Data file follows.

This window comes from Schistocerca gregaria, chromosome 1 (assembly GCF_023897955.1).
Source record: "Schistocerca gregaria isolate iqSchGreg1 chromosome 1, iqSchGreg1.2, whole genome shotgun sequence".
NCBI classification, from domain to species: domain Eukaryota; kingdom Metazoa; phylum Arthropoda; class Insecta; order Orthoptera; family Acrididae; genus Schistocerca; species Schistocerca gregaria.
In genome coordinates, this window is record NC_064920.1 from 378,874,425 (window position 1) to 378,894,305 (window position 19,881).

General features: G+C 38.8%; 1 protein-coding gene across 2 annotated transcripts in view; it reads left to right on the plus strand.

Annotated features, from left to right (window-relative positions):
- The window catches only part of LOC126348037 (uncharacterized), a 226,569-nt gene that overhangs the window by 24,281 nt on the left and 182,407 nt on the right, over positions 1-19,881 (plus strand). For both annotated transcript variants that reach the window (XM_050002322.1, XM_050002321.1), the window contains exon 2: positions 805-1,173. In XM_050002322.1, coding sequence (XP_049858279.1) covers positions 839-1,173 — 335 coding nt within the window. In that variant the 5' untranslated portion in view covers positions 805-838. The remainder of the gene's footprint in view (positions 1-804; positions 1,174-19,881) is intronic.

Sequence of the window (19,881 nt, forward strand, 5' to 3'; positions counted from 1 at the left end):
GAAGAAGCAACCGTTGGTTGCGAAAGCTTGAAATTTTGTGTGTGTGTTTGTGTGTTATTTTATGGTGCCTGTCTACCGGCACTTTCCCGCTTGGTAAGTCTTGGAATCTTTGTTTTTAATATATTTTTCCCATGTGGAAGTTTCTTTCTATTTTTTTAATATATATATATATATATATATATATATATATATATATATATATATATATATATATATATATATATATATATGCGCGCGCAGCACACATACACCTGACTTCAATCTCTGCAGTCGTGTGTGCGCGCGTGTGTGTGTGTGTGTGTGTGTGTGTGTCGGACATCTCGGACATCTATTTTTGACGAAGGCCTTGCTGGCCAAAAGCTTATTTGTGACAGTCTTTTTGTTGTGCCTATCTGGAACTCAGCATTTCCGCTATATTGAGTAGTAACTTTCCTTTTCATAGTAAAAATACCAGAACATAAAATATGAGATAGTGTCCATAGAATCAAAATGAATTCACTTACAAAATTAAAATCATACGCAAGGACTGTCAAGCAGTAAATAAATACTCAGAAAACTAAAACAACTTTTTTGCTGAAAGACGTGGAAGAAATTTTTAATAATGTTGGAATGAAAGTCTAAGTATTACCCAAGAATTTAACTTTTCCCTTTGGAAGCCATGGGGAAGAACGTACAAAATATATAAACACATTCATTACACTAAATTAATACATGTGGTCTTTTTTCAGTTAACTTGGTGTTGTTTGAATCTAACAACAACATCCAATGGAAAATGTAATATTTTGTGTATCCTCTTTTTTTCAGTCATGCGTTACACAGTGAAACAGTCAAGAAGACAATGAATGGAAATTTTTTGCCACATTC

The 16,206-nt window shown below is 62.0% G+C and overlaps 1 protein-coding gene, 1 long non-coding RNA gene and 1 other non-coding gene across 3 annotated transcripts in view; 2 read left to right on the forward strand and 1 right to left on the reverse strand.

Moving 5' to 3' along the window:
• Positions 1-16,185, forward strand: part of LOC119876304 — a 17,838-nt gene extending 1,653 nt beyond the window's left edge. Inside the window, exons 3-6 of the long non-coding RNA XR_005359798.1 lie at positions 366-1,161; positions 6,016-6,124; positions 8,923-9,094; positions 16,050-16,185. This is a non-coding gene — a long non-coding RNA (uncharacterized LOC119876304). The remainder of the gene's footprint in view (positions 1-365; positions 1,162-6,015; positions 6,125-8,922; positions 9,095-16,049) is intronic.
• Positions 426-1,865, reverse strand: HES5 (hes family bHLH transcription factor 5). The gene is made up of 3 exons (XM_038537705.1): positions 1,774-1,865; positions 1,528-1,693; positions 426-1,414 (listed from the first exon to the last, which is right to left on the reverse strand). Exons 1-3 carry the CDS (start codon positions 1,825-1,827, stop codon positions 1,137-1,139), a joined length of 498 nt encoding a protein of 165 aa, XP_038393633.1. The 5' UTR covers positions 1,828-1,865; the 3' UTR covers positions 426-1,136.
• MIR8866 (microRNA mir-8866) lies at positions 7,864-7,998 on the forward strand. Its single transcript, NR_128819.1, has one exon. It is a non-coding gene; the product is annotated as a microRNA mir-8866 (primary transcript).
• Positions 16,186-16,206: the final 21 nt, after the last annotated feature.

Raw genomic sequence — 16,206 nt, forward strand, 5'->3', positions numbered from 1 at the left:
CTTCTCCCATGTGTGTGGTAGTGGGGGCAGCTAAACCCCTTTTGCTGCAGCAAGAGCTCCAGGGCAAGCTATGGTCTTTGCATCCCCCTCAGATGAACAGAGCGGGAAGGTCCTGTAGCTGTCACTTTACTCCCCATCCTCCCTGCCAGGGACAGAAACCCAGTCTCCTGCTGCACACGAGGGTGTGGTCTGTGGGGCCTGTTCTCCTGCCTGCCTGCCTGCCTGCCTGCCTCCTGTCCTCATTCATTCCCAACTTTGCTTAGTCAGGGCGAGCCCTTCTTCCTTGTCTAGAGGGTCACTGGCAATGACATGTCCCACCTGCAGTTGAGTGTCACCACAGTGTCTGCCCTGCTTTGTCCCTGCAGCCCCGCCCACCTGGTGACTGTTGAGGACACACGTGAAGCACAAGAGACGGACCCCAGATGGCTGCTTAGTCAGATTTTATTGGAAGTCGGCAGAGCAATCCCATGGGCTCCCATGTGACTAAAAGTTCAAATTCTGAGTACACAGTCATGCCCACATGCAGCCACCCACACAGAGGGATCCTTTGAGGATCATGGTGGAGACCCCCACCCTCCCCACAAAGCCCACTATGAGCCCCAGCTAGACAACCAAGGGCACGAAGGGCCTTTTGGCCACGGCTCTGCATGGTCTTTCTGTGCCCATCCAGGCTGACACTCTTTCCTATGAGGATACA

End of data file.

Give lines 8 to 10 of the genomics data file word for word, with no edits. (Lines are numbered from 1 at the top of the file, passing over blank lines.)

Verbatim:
Sequence of the window (19,881 nt, forward strand, 5' to 3'; positions counted from 1 at the left end):
GAAGAAGCAACCGTTGGTTGCGAAAGCTTGAAATTTTGTGTGTGTGTTTGTGTGTTATTTTATGGTGCCTGTCTACCGGCACTTTCCCGCTTGGTAAGTCTTGGAATCTTTGTTTTTAATATATTTTTCCCATGTGGAAGTTTCTTTCTATTTTTTTAATATATATATATATATATATATATATATATATATATATATATATATATATATATATATATATATATATATATGCGCGCGCAGCACACATACACCTGACTTCAATCTCTGCAGTCGTGTGTGCGCGCGTGTGTGTGTGTGTGTGTGTGTGTGTGTCGGACATCTCGGACATCTATTTTTGACGAAGGCCTTGCTGGCCAAAAGCTTATTTGTGACAGTCTTTTTGTTGTGCCTATCTGGAACTCAGCATTTCCGCTATATTGAGTAGTAACTTTCCTTTTCATAGTAAAAATACCAGAACATAAAATATGAGATAGTGTCCATAGAATCAAAATGAATTCACTTACAAAATTAAAATCATACGCAAGGACTGTCAAGCAGTAAATAAATACTCAGAAAACTAAAACAACTTTTTTGCTGAAAGACGTGGAAGAAATTTTTAATAATGTTGGAATGAAAGTCTAAGTATTACCCAAGAATTTAACTTTTCCCTTTGGAAGCCATGGGGAAGAACGTACAAAATATATAAACACATTCATTACACTAAATTAATACATGTGGTCTTTTTTCAGTTAACTTGGTGTTGTTTGAATCTAACAACAACATCCAATGGAAAATGTAATATTTTGTGTATCCTCTTTTTTTCAGTCATGCGTTACACAGTGAAACAGTCAAGAAGACAATGAATGGAAATTTTTTGCCACATTC

The 16,206-nt window shown below is 62.0% G+C and overlaps 1 protein-coding gene, 1 long non-coding RNA gene and 1 other non-coding gene across 3 annotated transcripts in view; 2 read left to right on the forward strand and 1 right to left on the reverse strand.